Musicologists can feel uncomfortable with displays of affection in their work. As Cheng puts it, they often "expertly sublimate their affections through histories, ethnographies, and analyses that show an undeniable love of music...while brushing away the need to say the embarrassing L-word outright."27
That L-word is of course love, and it is possibly a quirk in the system that many studies of Joni Mitchell wear their hearts on their sleeves, proclaiming their fandom more unashamedly. Charnock has recounted some of the personal moments that scholars have disclosed, many involving scenes of "the authors listening as a child or adolescent."28 She also points out the stigma attached to certain kinds of listening, especially evident in apologetically couched accounts of teenage girl discovery, part of what she calls "a long roster of critics who denigrate female listening":
It's the tone of a woman feeling that she has to do the work of legitimizing what she loves, as if loving it isn't legitimacy enough, while also anticipating the ways in which this love will be trashed: as unoriginal, as romantic, as solipsistic, as immature, as too personal, as - let's just say it - too feminine: girl's stuff.29
These kinds of experiences are often shaped around a particular studio album. For Anna Karppinen, it was Song to a Seagull, Joni's first album, which struck her as "not just a good first album by a fledgling singer-songwriter: it was a collection of extraordinary songs, all of which spoke to me in a way I had rarely encountered before."30 Brian Lloyd recalls being given For the Roses as a freshman in college and spending "the next several months listening intensely to that album - every night after homework was done, headphones on, suitably stoned."31 Many, including Yaffe and Michelle Mercer, cite Blue as their defining Joni experience.32 Charnock does too, and she fondly remembers being given a ripped copy of Blue by one of her friends the day after her twenty-first birthday party, most of which she missed because she got so stoned that her friends had to put her to bed early.33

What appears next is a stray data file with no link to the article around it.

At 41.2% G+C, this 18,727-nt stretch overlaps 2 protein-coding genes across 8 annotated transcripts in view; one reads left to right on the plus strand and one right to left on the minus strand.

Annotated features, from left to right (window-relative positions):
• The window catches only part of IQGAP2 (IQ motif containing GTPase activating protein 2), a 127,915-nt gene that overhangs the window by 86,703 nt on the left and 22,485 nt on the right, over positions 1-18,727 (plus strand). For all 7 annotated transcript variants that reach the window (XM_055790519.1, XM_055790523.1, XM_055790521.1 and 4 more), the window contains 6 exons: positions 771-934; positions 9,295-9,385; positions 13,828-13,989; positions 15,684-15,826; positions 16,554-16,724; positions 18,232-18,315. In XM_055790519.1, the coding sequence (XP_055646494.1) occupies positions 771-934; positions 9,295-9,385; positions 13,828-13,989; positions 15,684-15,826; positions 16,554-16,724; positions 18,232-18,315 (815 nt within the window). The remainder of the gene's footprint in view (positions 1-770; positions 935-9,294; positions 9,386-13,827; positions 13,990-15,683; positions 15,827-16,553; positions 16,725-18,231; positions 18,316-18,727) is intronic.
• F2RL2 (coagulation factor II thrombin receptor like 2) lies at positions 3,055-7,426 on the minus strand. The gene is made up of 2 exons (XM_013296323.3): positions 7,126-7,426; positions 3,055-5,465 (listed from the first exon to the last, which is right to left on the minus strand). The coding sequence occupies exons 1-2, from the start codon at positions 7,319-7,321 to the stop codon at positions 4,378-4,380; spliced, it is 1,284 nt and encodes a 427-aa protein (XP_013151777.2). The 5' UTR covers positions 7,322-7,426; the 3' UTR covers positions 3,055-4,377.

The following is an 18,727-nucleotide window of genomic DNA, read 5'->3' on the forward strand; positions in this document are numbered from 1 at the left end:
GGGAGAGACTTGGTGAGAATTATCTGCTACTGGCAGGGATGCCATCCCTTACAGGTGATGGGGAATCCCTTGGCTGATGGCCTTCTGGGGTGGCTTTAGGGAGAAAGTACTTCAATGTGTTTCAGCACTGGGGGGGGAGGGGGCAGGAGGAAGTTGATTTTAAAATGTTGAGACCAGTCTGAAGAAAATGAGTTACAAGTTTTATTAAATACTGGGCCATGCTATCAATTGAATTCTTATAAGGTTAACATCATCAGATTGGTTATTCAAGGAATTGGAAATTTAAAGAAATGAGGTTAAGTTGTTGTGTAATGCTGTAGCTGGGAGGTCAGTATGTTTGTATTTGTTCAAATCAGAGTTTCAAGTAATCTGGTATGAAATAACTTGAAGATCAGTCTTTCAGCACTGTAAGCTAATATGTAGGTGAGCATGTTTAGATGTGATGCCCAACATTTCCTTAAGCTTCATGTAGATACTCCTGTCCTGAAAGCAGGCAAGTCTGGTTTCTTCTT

So it fits that most studies of Joni's music revolve around the album concept. Lloyd Whitesell's book remains the most extended example of this, in which he groups Joni's work "into four distinct periods, defined according to the studio albums released between the following dates: 1968 - 1972 ( five albums), 1974 - 1979 ( five albums), 1982 - 1988 (three albums), and 1991 - 1998 (three albums)."34 In her book, Karppinen pays special attention to Joni's first nine records and points to the importance of the album format within Joni's musical auteurship. (After her first album, she was heavily involved in producing her own music, while album covers were often her own artistic work.35) Charles Ford, following Whitesell, focuses on Joni's "early style" by analyzing her first five studio albums.36 Others limit them- selves to a selection of songs from one album, like Lloyd with For the Roses, or to a single song from an album, such as Charles O. Hartman in his analysis of "Michael from Mountains," or simply to one album, as Sheila Whiteley does with Blue.37
Whiteley frames her discussion of Blue within the context of 1960s counterculture, a "generic label for a somewhat loose grouping of young people, a generational unit, who challenged the traditional concepts of career, family, education and morality and whose lifestyle was loosely organized around the notion of personal freedom."38 This certainly comes through in Blue, in which Whiteley hears "a tension between freedom and dependency."39 She points out that the opening song, "All I Want," demonstrates Joni's awareness "that the 'road' will be problematic, but equally [that Joni is] certain that it provides 'the key to set me free.'" But Blue was released in 1971, and we don't need to look that far ahead to detect the prevalence of this notion of freedom. It is often highlighted as a theme in her debut record, Song to a Seagull. Karppinen writes that, in Song to a Seagull, Joni moves "towards a more adventurous way of life - associating with unpredictable men and longing for the absolute freedom of flight."40 She argues that "Song to a Seagull, despite following on the heels of the break-up of her marriage, is not a 'divorce album' as such. Although there is an under- current of melancholy ... the overall tone of Seagull is that of hope and dynamic movement."41
For many scholars, "Cactus Tree" - the last track on the album - epitomizes this sense of freedom. Karppinen argues that it "stands in direct opposition to the kinds of songs women were expected to sing in the sixties. Instead of waiting demurely for her one true love, or pleading for his attention and the all-important diamond ring, Mitchell delivers a frank but kind-hearted report of the many men she had met."42 Likewise, Marilyn Adler Papayanis notes that it "is not about the freedom to sleep around (though this is certainly an important aspect of being free) but, rather, the freedom, always the privilege of men, to live for herself."43 Whitesell writes that "personal freedom" is of "absolutely central importance" to Song to a Seagull given how the album is bookended, but his interpretation of that freedom is less straightforward: